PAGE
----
What are the world’s favorite words? It’s a great question because there’s no one way to answer it. Everyone can – and does – have an opinion. If we turn to great authors for inspiration, J.R.R. Tolkien and Edgar Allen Poe both claimed cellar door as the most beautiful word combination in the English language. Shakespeare was particularly sweet on sweet, while Joseph Conrad was obsessed with impenetrable.
We can tell an author’s favorite pet words quite easily by the frequency with which they use them. Finding the public’s most popular words presents a different challenge. The kind of people who write in to the BBC and Merriam-Webster tend to be, as the latter puts it, vocabularians (people who make up new words) or hardcore dictionary devotees.
If we look at the entries to Babbel’s recent My Favorite Word competition, where people were invited to make a short video about their favorite foreign word, some interesting trends and patterns emerge.
Here’s a video….
Many words were seemingly chosen because they’re fun, quirky or lexically appealing. Papagei (“parrot” in German), porridge, ludicrous, twinkle, flip-flop, pompon (French for “pompom”) and ananas (“pineapple” in various languages) are all quite playful. Staubsauger or ‘dust-sucker’, the German word for vacuum-cleaner, deserves an honorable mention. This trend should come as no surprise: when you learn a foreign language you often appreciate its idiosyncrasies more than a native speaker would.
Unique and untranslatable words were also very popular, with a particularly German focus. Two entrants chose Fernweh, a German word that means longing for faraway places – and another chose a less well-used synonym, Wanderlust. Schadenfreude made an appearance, as well as Weltanschauung (a particular world view) and Kummerspeck, excess weight gained from emotional overeating – literally ‘grief bacon’. Other untranslatable words included mångata, the roadlike reflection of the moon on water, and inshallah.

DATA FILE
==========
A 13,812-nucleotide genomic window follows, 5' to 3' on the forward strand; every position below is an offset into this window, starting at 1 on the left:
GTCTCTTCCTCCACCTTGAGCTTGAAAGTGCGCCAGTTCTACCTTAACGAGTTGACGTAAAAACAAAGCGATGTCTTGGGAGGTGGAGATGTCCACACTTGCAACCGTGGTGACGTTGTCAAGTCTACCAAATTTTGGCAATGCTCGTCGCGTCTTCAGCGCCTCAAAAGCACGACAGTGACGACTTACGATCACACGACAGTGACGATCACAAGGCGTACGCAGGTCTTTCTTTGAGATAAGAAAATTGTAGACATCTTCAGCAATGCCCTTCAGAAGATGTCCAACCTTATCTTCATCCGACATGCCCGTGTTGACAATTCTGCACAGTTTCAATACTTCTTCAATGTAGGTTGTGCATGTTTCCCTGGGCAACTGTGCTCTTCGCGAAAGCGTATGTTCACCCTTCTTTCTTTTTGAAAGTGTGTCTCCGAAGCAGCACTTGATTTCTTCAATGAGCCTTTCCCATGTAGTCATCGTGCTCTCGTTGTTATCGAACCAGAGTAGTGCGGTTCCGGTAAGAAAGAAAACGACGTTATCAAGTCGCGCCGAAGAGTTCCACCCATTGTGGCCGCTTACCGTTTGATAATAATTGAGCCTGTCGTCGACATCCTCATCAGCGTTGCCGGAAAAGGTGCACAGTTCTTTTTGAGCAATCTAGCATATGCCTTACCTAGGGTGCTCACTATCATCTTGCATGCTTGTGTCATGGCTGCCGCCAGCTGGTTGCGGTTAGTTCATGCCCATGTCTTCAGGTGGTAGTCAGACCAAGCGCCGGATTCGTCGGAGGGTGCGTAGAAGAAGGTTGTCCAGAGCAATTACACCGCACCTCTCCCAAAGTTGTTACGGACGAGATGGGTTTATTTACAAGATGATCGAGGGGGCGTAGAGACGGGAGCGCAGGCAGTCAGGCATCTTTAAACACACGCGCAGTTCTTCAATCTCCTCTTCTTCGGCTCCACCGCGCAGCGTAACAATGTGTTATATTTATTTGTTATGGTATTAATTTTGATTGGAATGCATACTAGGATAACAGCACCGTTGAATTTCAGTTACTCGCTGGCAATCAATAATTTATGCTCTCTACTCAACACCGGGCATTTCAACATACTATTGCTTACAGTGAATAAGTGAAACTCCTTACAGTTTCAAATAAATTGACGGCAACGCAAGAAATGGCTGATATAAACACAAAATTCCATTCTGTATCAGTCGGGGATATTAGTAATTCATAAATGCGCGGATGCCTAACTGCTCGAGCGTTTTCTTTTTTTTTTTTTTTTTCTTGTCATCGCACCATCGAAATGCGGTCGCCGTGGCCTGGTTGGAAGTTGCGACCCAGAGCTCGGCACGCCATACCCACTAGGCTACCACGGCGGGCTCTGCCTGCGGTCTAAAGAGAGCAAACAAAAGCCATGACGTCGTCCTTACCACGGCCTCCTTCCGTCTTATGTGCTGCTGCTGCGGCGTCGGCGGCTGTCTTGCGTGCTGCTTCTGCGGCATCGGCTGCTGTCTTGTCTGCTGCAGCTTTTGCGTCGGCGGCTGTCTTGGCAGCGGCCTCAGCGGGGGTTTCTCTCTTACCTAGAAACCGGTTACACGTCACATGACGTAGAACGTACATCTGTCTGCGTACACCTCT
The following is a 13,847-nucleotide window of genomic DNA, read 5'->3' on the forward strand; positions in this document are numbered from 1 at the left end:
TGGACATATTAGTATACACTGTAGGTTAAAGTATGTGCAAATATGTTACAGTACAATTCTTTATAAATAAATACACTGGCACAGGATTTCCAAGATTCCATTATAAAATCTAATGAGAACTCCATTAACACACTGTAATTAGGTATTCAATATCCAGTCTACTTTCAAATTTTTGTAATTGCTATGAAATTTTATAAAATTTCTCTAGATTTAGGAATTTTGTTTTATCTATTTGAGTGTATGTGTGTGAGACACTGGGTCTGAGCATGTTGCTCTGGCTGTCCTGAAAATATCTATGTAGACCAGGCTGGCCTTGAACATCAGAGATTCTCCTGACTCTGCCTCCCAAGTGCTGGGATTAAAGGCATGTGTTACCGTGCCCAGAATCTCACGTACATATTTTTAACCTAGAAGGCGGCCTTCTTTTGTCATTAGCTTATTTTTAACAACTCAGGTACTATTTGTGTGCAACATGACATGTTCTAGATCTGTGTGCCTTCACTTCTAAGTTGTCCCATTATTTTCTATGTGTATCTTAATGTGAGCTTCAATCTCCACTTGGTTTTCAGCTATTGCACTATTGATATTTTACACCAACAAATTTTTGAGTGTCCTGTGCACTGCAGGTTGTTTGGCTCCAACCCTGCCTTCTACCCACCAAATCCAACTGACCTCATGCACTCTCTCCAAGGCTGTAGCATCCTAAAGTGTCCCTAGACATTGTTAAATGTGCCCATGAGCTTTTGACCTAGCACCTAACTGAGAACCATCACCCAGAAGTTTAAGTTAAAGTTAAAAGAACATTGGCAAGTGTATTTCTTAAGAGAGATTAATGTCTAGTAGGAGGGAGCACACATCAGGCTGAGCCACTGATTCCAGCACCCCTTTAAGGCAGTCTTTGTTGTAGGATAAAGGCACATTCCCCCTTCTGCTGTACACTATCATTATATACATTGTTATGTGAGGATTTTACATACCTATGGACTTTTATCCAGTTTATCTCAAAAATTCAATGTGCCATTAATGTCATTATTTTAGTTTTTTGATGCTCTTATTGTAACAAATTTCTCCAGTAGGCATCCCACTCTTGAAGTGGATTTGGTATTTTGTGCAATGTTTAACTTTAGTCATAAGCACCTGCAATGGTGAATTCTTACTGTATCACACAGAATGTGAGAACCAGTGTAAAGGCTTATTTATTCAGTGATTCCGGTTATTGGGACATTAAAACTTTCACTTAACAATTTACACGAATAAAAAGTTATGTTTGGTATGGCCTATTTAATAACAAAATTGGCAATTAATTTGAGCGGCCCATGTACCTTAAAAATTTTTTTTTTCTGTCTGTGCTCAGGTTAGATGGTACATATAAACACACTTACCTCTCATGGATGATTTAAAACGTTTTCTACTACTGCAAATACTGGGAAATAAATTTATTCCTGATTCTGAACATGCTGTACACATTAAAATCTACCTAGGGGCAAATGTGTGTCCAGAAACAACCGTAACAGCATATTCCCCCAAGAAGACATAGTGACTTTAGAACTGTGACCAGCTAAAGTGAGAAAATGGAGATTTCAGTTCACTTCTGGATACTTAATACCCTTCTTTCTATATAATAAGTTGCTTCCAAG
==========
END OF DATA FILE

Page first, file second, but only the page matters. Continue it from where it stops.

There were a great many videos to do with love and happiness: English words included happy, heart, together, peace, and hope, German had heiraten and Liebespaar (“to marry” and “a married couple”), while Spanish speakers contributed juntos and abrázame (“together” and “hold me”). Naturally there was a cat video for the word cute.
A few entries featured clever multi-language puns and wordplays. Who knew that tigerkaka meant marblecake in Swedish? There was a play on llama involving como te llamas and cute furry animals, and in another video one man became Zwillinge (twins in German), then Drillinge, Vierlinge and finally Mehrlinge. Poubelle, the French word for rubbish bin, combined a bell and a gracefully floating bowel movement.
We should bear in mind that a competition where people choose their favorite word in their own language would have given very different results.
However, the flip side is that here we see what draws people to words in other languages. There is a tendency to gravitate towards difference, towards words that have meanings or sounds that are unfamiliar. Just as we love food from other cultures, so too do we fall in love with the exotic sounds and concepts of foreign tongues. If you’re a native speaker, you might be able to look at these words with fresh eyes – and discover that ludicrous is, indeed, ludicrous.
James Lane was born in Sydney, Australia. After completing his degree in Media and Communications, he moved to Vietnam where he taught English and curated the young learner summer program at a language school in Hanoi. He has worked as an independent theatre producer and film assistant director.